The welfare loss of the company income tax is due to the distortion to investment in variable capital. Taxing rents does not distort investment in variable capital but it does have distributional impacts as it moves income from the owners of rents to the beneficiaries of government expenditure. As rents are partially foreign owned, taxing these results in a transfer from foreigners to residents and therefore improves aggregate welfare. If we can tax rent without taxing variable capital, this is welfare improving.

Immediate expensing allows the value of new investment to be deducted immediately from a firm’s taxable income. This removes the distortion to investment in variable capital while continuing to collect revenue from rents. As such, immediate expensing provides an incentive for new investment and removes the distortion of the company tax from variable capital. Unlike a company tax rate cut, immediate expensing provides no direct benefit to current equity owners as the tax rate on existing capital and rents is unchanged. The beneficiaries of increasing immediate expensing are future workers who see wage increases through higher labour productivity.

While improving welfare, company tax cuts have distributional effects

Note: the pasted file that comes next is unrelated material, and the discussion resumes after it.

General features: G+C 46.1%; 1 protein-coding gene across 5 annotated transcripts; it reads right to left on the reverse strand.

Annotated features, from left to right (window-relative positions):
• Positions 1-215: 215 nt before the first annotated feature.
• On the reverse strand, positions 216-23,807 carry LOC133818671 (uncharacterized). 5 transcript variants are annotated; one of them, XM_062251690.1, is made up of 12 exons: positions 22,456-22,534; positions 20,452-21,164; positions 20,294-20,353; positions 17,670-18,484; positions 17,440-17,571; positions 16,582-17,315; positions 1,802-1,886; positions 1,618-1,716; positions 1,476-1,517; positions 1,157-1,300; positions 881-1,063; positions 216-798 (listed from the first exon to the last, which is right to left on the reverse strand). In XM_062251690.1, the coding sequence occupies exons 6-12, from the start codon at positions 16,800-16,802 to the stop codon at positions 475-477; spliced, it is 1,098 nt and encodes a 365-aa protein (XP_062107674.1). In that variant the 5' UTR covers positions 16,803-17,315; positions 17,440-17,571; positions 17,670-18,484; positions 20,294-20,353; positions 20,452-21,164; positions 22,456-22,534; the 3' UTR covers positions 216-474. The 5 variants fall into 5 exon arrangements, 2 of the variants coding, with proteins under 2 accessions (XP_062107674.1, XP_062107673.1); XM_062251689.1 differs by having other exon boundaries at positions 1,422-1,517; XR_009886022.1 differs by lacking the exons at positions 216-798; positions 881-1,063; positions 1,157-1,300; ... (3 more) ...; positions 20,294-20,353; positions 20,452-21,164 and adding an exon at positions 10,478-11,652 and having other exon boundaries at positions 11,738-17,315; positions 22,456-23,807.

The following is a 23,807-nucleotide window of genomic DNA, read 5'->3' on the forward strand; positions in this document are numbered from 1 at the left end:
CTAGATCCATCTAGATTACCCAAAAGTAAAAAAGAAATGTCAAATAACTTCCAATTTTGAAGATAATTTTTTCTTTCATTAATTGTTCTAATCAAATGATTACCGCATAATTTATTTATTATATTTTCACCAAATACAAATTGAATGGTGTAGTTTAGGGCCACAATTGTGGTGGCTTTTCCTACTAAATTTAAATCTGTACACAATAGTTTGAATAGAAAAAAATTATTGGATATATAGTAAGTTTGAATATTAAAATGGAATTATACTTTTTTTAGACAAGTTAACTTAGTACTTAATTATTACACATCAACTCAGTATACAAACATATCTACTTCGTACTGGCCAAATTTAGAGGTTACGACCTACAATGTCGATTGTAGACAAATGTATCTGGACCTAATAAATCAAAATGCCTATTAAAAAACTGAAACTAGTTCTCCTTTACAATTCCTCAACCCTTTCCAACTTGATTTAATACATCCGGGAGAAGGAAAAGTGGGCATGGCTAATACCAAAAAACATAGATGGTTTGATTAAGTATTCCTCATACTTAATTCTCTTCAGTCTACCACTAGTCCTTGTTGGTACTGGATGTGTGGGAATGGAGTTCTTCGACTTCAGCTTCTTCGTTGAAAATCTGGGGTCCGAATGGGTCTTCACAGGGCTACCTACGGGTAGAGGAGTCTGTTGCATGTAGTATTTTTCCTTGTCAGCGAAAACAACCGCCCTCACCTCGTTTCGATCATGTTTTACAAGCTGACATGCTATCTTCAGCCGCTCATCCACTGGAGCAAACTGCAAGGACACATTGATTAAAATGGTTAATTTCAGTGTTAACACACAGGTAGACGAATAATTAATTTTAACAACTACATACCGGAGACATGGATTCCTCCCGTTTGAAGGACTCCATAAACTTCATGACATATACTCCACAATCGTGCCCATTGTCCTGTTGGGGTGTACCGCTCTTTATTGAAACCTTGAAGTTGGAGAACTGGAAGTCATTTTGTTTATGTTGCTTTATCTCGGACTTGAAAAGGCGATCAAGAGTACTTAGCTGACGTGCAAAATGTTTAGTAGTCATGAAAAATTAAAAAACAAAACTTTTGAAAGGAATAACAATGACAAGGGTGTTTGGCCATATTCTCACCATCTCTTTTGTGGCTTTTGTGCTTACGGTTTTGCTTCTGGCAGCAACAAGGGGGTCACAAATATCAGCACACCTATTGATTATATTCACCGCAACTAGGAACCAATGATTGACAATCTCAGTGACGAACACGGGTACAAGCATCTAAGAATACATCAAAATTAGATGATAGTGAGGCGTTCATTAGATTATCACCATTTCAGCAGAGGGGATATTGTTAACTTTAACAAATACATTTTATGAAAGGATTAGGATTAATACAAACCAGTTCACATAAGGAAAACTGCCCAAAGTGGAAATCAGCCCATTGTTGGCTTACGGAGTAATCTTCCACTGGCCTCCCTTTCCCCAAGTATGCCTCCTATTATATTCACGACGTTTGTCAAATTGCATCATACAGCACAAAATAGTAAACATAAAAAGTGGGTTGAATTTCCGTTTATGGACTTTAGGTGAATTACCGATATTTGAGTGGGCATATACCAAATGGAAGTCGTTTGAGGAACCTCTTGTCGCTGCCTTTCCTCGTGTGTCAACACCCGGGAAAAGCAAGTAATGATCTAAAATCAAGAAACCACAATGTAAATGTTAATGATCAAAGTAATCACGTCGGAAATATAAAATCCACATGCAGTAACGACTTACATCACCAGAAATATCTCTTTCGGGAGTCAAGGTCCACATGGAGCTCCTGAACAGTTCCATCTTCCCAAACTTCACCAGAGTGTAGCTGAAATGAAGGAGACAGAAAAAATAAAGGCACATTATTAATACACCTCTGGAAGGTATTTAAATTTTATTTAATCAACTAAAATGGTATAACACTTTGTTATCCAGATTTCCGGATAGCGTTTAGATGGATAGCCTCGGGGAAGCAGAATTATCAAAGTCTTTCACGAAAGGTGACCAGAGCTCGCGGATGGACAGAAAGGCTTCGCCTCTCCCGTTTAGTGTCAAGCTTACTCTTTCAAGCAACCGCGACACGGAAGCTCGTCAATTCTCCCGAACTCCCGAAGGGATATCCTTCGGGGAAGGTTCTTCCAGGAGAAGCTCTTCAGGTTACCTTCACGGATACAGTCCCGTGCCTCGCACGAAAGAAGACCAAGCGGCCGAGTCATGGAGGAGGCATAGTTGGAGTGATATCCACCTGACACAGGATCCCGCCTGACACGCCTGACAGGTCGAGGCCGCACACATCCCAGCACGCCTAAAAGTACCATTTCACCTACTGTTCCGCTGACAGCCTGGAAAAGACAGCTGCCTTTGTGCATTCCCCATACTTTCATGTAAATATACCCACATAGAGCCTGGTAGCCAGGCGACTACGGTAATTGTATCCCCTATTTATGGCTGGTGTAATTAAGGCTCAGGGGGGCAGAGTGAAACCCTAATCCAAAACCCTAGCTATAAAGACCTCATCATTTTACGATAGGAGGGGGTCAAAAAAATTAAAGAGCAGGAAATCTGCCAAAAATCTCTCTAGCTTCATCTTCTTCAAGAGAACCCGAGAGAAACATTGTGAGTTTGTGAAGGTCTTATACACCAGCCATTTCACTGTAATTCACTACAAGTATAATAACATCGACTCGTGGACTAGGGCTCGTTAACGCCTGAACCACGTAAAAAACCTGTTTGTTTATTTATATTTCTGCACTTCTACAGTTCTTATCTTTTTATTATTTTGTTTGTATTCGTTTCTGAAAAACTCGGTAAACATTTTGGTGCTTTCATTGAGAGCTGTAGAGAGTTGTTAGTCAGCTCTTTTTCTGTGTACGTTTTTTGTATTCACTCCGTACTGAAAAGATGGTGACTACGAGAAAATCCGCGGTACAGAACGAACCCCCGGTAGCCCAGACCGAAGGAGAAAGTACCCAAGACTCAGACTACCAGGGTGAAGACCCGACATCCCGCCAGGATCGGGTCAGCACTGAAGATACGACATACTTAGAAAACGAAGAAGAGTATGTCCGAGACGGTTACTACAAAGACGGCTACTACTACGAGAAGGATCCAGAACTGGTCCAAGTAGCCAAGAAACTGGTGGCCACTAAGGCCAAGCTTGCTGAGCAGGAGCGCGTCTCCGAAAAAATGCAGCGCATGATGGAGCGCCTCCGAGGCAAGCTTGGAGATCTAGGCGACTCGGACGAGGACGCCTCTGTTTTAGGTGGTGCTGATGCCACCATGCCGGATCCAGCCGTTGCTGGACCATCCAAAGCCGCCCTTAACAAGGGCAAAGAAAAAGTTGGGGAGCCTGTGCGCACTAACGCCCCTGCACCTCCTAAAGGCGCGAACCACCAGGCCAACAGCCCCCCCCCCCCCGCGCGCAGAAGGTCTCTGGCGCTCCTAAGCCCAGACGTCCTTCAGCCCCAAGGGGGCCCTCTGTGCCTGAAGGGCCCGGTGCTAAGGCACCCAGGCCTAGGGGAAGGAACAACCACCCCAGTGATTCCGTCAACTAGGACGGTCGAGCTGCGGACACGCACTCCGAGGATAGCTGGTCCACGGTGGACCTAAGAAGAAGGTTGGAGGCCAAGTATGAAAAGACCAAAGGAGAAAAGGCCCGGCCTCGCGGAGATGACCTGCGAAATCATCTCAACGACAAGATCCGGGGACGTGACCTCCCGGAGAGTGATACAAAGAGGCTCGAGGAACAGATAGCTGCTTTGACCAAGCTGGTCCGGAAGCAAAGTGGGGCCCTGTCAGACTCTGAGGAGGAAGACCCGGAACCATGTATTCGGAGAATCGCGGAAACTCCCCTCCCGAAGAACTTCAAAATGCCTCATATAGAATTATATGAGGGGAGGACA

Our result that the company tax causes the largest welfare loss has important implications for the current policy debate on the company income tax cut proposal in Australia. Our analysis unfolds the fundamental mechanisms behind the benefits of cutting the company tax rate.

Importantly, we find that the welfare losses are not evenly distributed across households and generations over time.

First, cutting the company tax rate raises the dividends firms can pay out, thereby raising equity prices. This benefits those with large equity holdings, primarily older households that have had higher incomes.

Secondly, cutting the company tax rate raises investment and, over time, the capital stock, increasing future labour productivity and wages. This will benefit all future workers but high skill workers will benefit most.

Our work shows a company tax cut raises aggregate welfare but the benefits are not evenly distributed across households and generations. To obtain popular support for the tax reforms, those who benefit the most will likely have to compensate those who do not benefit as much, so that everyone can be better off.

Reference

Chung Tran and Sebastian Wende, “On the Excess Burden of Taxation in an Overlapping Generations”, ANU Working Paper 2017.